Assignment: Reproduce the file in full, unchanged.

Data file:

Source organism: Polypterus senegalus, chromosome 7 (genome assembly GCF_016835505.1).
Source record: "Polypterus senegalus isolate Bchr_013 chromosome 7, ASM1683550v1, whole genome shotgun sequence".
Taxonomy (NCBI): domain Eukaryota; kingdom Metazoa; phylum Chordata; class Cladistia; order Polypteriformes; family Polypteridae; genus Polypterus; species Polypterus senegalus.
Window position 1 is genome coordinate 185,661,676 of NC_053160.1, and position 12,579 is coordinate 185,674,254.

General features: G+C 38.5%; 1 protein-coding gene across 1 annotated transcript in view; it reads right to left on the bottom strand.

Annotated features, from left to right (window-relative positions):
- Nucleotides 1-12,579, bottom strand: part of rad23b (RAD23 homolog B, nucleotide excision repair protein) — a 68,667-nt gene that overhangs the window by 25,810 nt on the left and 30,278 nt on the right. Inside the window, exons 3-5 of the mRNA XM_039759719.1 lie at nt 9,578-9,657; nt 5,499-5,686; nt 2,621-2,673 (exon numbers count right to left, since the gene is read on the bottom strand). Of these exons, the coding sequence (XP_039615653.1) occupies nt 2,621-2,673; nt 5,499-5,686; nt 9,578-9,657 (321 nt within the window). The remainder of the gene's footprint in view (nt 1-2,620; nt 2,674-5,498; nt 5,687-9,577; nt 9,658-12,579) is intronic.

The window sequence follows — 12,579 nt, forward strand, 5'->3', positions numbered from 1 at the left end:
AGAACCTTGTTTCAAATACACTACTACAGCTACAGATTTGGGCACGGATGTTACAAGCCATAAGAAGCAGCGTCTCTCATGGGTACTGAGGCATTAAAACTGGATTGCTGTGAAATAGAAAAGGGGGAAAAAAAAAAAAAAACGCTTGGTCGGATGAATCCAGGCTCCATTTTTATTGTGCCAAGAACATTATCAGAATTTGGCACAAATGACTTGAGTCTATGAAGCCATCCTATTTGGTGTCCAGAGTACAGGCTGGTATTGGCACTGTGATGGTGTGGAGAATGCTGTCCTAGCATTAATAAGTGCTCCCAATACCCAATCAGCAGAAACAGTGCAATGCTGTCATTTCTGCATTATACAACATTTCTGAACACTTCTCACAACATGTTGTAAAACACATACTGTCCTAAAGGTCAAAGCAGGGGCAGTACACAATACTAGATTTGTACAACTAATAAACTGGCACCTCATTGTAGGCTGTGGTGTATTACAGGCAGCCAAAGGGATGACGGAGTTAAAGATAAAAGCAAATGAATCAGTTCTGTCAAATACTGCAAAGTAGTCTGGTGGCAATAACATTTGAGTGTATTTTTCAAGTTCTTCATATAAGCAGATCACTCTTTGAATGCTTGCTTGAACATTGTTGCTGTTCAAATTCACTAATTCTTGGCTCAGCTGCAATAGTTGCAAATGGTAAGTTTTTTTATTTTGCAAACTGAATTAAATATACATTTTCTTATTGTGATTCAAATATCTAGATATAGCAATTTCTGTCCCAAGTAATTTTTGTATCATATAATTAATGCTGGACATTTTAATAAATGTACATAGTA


Source organism: Polypterus senegalus, chromosome 7 (genome assembly GCF_016835505.1).
Source record: "Polypterus senegalus isolate Bchr_013 chromosome 7, ASM1683550v1, whole genome shotgun sequence".
Taxonomy (NCBI): domain Eukaryota; kingdom Metazoa; phylum Chordata; class Cladistia; order Polypteriformes; family Polypteridae; genus Polypterus; species Polypterus senegalus.
Window position 1 is genome coordinate 185,661,676 of NC_053160.1, and position 12,579 is coordinate 185,674,254.

General features: G+C 38.5%; 1 protein-coding gene across 1 annotated transcript in view; it reads right to left on the bottom strand.

Annotated features, from left to right (window-relative positions):
- Nucleotides 1-12,579, bottom strand: part of rad23b (RAD23 homolog B, nucleotide excision repair protein) — a 68,667-nt gene that overhangs the window by 25,810 nt on the left and 30,278 nt on the right. Inside the window, exons 3-5 of the mRNA XM_039759719.1 lie at nt 9,578-9,657; nt 5,499-5,686; nt 2,621-2,673 (exon numbers count right to left, since the gene is read on the bottom strand). Of these exons, the coding sequence (XP_039615653.1) occupies nt 2,621-2,673; nt 5,499-5,686; nt 9,578-9,657 (321 nt within the window). The remainder of the gene's footprint in view (nt 1-2,620; nt 2,674-5,498; nt 5,687-9,577; nt 9,658-12,579) is intronic.

The window sequence follows — 12,579 nt, forward strand, 5'->3', positions numbered from 1 at the left end:
AGAACCTTGTTTCAAATACACTACTACAGCTACAGATTTGGGCACGGATGTTACAAGCCATAAGAAGCAGCGTCTCTCATGGGTACTGAGGCATTAAAACTGGATTGCTGTGAAATAGAAAAGGGGGAAAAAAAAAAAAAAACGCTTGGTCGGATGAATCCAGGCTCCATTTTTATTGTGCCAAGAACATTATCAGAATTTGGCACAAATGACTTGAGTCTATGAAGCCATCCTATTTGGTGTCCAGAGTACAGGCTGGTATTGGCACTGTGATGGTGTGGAGAATGCTGTCCTAGCATTAATAAGTGCTCCCAATACCCAATCAGCAGAAACAGTGCAATGCTGTCATTTCTGCATTATACAACATTTCTGAACACTTCTCACAACATGTTGTAAAACACATACTGTCCTAAAGGTCAAAGCAGGGGCAGTACACAATACTAGATTTGTACAACTAATAAACTGGCACCTCATTGTAGGCTGTGGTGTATTACAGGCAGCCAAAGGGATGACGGAGTTAAAGATAAAAGCAAATGAATCAGTTCTGTCAAATACTGCAAAGTAGTCTGGTGGCAATAACATTTGAGTGTATTTTTCAAGTTCTTCATATAAGCAGATCACTCTTTGAATGCTTGCTTGAACATTGTTGCTGTTCAAATTCACTAATTCTTGGCTCAGCTGCAATAGTTGCAAATGGTAAGTTTTTTTATTTTGCAAACTGAATTAAATATACATTTTCTTATTGTGATTCAAATATCTAGATATAGCAATTTCTGTCCCAAGTAATTTTTGTATCATATAATTAATGCTGGACATTTTAATAAATGTACATAGTA